“He took this Central German theater in Essen and he turned it, in 17 years, into one of the best ensemble houses in Europe, and he turned the Essen Philharmonic into an absolute A-grade orchestra,” the Australian opera director Barrie Kosky, who collaborated with Mr. Soltesz on four productions at the Aalto Theater in the early 2000s, said on Saturday after learning of Mr. Soltesz’s death. Mr. Kosky was speaking from Salzburg, Austria, where he was rehearsing a new production of Janacek’s “Kat’a Kabanova” that he is directing next month at the Salzburg Festival.
During his career, Mr. Soltesz also led performances throughout Asia, and in 1992, he made his United States debut with the National Opera with a performance of Verdi’s “Otello” at the Kennedy Center in Washington. Mr. Soltesz is survived by his wife, Michaela Selinger, a mezzo soprano.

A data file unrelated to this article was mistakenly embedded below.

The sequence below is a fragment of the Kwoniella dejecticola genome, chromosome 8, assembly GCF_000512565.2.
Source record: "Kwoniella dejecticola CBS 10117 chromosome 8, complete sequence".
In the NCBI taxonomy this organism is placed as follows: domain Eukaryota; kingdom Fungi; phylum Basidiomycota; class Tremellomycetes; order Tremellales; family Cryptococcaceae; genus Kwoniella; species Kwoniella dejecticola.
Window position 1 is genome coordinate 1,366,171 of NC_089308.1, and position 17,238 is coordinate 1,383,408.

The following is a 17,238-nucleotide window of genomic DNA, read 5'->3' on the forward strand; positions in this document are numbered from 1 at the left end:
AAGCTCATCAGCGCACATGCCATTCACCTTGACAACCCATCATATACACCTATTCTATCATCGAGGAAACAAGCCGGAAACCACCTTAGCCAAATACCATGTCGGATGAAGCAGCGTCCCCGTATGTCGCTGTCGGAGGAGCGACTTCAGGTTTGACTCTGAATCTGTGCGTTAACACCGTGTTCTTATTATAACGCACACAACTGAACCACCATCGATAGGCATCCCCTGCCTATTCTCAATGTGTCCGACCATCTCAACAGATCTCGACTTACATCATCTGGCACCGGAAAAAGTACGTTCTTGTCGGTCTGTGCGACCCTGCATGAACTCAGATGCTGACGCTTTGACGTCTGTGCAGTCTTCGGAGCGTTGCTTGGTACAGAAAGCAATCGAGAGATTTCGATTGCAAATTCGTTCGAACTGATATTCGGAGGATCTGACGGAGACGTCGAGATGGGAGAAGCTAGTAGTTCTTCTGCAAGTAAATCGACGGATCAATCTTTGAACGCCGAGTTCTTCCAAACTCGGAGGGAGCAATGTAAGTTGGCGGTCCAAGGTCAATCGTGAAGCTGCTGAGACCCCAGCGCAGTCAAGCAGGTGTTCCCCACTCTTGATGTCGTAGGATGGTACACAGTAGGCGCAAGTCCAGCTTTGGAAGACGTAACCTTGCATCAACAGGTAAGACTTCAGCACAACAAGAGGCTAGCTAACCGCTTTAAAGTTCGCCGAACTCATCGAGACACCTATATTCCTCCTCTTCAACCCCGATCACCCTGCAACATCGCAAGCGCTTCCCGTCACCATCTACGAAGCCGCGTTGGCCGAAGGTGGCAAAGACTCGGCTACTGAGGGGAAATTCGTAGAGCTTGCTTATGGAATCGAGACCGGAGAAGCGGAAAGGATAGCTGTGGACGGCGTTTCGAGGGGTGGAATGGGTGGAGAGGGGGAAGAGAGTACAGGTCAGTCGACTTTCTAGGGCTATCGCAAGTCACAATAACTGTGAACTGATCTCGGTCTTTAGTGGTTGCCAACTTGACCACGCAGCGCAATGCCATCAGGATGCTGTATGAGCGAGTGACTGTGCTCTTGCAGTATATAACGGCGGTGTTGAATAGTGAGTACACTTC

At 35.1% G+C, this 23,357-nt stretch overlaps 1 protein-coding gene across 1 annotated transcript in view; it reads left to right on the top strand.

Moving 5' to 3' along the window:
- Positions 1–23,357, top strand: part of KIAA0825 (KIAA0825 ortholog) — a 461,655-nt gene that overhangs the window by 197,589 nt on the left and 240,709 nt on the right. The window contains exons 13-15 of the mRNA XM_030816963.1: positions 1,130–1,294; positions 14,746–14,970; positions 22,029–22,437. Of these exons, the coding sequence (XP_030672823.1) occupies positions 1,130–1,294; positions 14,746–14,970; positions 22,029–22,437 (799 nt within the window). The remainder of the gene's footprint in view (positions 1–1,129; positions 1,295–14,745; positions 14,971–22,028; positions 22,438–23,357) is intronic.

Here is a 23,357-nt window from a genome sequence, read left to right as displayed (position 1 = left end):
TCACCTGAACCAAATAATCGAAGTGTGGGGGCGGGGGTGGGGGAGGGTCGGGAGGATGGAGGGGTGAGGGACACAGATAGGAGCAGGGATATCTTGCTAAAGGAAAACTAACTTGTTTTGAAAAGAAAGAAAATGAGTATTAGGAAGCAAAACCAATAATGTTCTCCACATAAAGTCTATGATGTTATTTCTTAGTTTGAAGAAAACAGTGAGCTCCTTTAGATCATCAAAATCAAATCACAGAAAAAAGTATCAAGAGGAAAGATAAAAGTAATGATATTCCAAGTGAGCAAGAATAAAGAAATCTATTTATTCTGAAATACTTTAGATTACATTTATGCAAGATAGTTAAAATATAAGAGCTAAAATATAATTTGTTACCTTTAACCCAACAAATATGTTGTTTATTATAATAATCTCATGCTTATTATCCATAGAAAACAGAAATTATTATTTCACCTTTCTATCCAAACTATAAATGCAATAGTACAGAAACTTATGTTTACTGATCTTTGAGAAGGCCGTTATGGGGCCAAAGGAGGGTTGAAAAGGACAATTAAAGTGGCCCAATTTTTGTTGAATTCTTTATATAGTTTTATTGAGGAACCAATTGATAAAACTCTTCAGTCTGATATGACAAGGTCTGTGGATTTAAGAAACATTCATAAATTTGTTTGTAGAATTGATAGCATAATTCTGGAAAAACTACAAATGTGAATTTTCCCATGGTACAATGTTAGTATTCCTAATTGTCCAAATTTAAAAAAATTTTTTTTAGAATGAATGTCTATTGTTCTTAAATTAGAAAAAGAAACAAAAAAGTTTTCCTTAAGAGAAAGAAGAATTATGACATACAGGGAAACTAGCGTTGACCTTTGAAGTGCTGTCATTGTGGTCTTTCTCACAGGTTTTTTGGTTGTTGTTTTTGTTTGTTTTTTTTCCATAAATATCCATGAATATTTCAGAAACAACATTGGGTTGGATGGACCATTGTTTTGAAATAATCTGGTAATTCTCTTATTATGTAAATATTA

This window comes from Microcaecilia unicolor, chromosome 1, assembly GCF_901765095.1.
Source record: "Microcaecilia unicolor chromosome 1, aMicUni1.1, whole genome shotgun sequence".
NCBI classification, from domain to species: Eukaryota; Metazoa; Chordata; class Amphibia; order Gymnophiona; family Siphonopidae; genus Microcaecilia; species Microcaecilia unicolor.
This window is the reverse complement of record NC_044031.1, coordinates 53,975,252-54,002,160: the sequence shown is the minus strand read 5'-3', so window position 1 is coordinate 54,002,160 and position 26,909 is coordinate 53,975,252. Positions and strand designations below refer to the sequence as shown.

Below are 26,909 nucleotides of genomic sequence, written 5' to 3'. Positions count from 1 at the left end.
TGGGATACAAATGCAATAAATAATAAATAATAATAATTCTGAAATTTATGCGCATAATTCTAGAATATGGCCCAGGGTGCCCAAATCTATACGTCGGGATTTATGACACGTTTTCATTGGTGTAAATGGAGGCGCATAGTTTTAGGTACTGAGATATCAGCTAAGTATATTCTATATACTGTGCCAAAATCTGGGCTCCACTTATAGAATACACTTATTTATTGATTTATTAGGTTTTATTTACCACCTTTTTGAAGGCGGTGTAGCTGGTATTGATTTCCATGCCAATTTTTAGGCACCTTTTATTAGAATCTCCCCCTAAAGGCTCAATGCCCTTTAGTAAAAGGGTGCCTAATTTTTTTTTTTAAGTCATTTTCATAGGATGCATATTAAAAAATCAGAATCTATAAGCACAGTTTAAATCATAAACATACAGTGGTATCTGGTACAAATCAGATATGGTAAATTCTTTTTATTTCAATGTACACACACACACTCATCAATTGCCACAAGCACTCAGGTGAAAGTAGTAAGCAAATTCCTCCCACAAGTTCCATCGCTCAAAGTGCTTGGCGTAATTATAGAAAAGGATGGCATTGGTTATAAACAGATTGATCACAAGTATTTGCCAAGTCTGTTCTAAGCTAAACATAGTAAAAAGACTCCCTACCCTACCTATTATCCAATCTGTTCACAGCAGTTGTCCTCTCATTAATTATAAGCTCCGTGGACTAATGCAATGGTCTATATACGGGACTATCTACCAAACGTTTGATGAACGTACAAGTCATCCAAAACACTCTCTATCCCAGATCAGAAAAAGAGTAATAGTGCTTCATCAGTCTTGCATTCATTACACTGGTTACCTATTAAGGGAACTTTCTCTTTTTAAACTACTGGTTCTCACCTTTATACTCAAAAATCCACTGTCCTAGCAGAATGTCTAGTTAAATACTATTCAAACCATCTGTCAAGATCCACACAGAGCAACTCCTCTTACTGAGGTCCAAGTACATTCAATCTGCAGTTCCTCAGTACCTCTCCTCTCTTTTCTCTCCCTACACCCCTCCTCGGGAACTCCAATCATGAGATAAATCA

“He was a very fine, refined musician, and music, you know, was first. He came second,” Mr. Dorny, a Belgian impresario who said he had known Mr. Soltesz since the 1990s when he ran the Festival of Flanders, said on Saturday.
“He was the perfect diener for the art form,” Mr. Dorny added, using the German word for servant.
On Friday night, Mr. Soltesz was conducting a revival of Mr. Kosky’s 2010 production of Strauss’s rarely performed “The Silent Woman,” as part of the Bavarian State Opera’s summer festival. Mr. Soltesz had previously led other revivals of the production. And it was one of several throughout Germany that he and Mr. Kosky had worked on together.
“He was an amazing musician,” Mr. Kosky said, singling out Mr. Soltesz’s interpretations of Strauss for high praise, adding, “He understood the idea of orchestra accompanying, and understood the idea of the architecture of an act — or a three-act opera. He understood that, and he was at home in the pits. That was his home.”
“In a world of dilettantes,” Mr. Kosky said, “he was the real thing.”